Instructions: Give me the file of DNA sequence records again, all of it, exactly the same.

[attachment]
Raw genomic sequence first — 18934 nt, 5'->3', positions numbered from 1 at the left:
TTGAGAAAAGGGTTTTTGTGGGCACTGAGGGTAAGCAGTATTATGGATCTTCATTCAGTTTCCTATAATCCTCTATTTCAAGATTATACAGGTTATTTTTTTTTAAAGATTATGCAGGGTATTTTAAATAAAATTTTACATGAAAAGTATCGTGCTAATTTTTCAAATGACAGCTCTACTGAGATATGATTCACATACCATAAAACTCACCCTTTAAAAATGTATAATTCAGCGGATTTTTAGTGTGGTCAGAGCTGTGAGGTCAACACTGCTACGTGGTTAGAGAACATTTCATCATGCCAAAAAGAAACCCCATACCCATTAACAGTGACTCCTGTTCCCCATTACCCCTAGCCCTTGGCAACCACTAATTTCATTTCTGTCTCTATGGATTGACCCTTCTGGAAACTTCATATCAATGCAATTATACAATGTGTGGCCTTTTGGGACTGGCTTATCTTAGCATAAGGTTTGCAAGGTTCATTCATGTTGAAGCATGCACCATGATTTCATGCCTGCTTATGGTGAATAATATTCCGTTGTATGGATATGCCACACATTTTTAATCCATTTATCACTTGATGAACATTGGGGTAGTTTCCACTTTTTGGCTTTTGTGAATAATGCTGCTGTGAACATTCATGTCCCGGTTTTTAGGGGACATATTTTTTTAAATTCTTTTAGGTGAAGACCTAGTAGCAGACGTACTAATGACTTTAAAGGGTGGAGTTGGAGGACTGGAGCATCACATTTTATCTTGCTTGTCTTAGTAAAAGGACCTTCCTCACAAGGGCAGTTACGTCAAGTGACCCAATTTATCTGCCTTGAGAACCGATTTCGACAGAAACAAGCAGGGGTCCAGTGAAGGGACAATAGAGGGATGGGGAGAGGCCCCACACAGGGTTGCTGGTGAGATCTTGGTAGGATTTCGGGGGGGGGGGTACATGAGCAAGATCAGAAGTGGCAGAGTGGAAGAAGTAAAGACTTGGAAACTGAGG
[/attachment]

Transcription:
Raw genomic sequence first — 18934 nt, 5'->3', positions numbered from 1 at the left:
TTGAGAAAAGGGTTTTTGTGGGCACTGAGGGTAAGCAGTATTATGGATCTTCATTCAGTTTCCTATAATCCTCTATTTCAAGATTATACAGGTTATTTTTTTTTAAAGATTATGCAGGGTATTTTAAATAAAATTTTACATGAAAAGTATCGTGCTAATTTTTCAAATGACAGCTCTACTGAGATATGATTCACATACCATAAAACTCACCCTTTAAAAATGTATAATTCAGCGGATTTTTAGTGTGGTCAGAGCTGTGAGGTCAACACTGCTACGTGGTTAGAGAACATTTCATCATGCCAAAAAGAAACCCCATACCCATTAACAGTGACTCCTGTTCCCCATTACCCCTAGCCCTTGGCAACCACTAATTTCATTTCTGTCTCTATGGATTGACCCTTCTGGAAACTTCATATCAATGCAATTATACAATGTGTGGCCTTTTGGGACTGGCTTATCTTAGCATAAGGTTTGCAAGGTTCATTCATGTTGAAGCATGCACCATGATTTCATGCCTGCTTATGGTGAATAATATTCCGTTGTATGGATATGCCACACATTTTTAATCCATTTATCACTTGATGAACATTGGGGTAGTTTCCACTTTTTGGCTTTTGTGAATAATGCTGCTGTGAACATTCATGTCCCGGTTTTTAGGGGACATATTTTTTTAAATTCTTTTAGGTGAAGACCTAGTAGCAGACGTACTAATGACTTTAAAGGGTGGAGTTGGAGGACTGGAGCATCACATTTTATCTTGCTTGTCTTAGTAAAAGGACCTTCCTCACAAGGGCAGTTACGTCAAGTGACCCAATTTATCTGCCTTGAGAACCGATTTCGACAGAAACAAGCAGGGGTCCAGTGAAGGGACAATAGAGGGATGGGGAGAGGCCCCACACAGGGTTGCTGGTGAGATCTTGGTAGGATTTCGGGGGGGGGGGTACATGAGCAAGATCAGAAGTGGCAGAGTGGAAGAAGTAAAGACTTGGAAACTGAGG